A review of Jeffrey Condran's short-story collection A Fingerprint Revealed | Literary Arts | Pittsburgh | Pittsburgh City Paper

A review of Jeffrey Condran's short-story collection A Fingerprint Revealed

Condran skillfully sketches the armature of moments.

Running through Jeffrey Condran's excellent debut short-story collection, A Fingerprint Revealed (Press 53), is an intriguing thread: Each of the 10 otherwise diverse stories depicts non-Islamic Americans interacting with Muslims. But while some of these stories have clear political overtones — characters confronting immigration or anti-terrorism laws, for instance — most of them delve into individual human relationships, with characters' creeds and ethnicities contributing just one factor to the mix.

Another motif is the book's references to Pittsburgh: Condran, whose publication credits include the prestigious Kenyon Review, teaches writing and literature at the Art Institute of Pittsburgh and is co-founder of indie publisher Braddock Books.

The opening story, "Praha," models these themes but doesn't set the tone: This is a more ambitious book than its well-written but fairly conventional entry suggests. The charming "Irregulars" is also an outlier: Narrated in "reminiscence," it's a Rushmore-esque story about a precocious grade-schooler who wants to be Sherlock Holmes and his Watson, a Muslim girl whose father's been carted away by the authorities.

Condran settles into his groove with stories like "House of Terror," in which an American abroad learns his wife has given half their life savings to a foundation run by a Jordanian poet with whom she might have had an affair. Condran skillfully sketches the armature of moments, his protagonist explaining how his wife has betrayed him by exploding their "personal mythology" as a couple.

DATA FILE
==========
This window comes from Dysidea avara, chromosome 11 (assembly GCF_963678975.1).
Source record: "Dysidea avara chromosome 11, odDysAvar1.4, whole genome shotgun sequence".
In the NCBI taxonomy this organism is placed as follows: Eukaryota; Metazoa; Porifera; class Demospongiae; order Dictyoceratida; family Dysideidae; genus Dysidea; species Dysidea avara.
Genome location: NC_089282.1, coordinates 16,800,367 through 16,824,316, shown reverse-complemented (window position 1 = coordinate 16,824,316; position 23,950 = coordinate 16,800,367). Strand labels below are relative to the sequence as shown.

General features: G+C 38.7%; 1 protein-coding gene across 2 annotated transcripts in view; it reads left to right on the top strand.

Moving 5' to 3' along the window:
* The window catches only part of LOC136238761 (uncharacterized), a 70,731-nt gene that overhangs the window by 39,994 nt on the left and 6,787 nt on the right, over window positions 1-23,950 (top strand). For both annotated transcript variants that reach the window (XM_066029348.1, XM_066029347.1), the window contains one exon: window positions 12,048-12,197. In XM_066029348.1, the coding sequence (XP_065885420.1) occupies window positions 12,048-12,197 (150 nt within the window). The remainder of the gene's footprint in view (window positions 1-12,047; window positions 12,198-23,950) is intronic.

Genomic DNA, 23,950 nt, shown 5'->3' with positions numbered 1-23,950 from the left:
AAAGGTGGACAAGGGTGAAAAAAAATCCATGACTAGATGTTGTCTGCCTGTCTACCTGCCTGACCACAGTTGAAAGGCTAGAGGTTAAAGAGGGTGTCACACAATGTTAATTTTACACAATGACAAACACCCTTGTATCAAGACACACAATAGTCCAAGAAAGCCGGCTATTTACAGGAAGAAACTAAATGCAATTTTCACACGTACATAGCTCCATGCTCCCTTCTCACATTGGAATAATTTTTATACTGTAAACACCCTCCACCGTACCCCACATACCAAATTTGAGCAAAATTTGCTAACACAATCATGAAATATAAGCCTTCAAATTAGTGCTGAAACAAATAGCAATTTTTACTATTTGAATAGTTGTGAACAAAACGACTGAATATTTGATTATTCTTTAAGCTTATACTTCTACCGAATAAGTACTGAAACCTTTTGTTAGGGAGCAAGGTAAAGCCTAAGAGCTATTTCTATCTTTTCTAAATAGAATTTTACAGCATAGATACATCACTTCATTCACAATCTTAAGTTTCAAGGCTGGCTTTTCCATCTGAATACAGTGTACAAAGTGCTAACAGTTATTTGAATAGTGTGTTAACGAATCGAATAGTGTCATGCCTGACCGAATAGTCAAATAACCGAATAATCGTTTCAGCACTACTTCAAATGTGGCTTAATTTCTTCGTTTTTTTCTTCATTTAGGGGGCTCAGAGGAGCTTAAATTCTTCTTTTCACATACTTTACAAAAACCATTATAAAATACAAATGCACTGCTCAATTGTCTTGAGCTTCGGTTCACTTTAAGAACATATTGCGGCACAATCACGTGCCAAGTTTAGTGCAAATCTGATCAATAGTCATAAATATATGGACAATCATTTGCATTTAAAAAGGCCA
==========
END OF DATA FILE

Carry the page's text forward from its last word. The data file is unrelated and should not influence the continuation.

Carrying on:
"Cinemagic" is narrated by an ACLU lawyer separated from her husband, living with her vampire-obsessed teenage daughter, and representing a Jordanian man who has run afoul of the Patriot Act. The story plumbs intriguing domestic dynamics, partly through its characters' discussion of movies. In the collection's title story, Condran artfully deploys shifting points of view to depict an encounter between a divorced couple, with the man bitterly predicting that his ex-wife's new lover will "see him [the husband] in what she knew [in bed]."

"Mohammed Happened" — about a college student who savagely beats a Jordanian classmate — is told from the perspective of a female friend of the assailant, and leaves a sick feeling in the pit of the stomach. The resonantly complex "Building Cities" is narrated by a man who — though estranged from his own daughter — was once briefly a surrogate father to a young Islamic woman whose house he is now renovating. 

Condran packs a lot into these 158 pages. None of these stories overstays its welcome, and most leave you wanting more.

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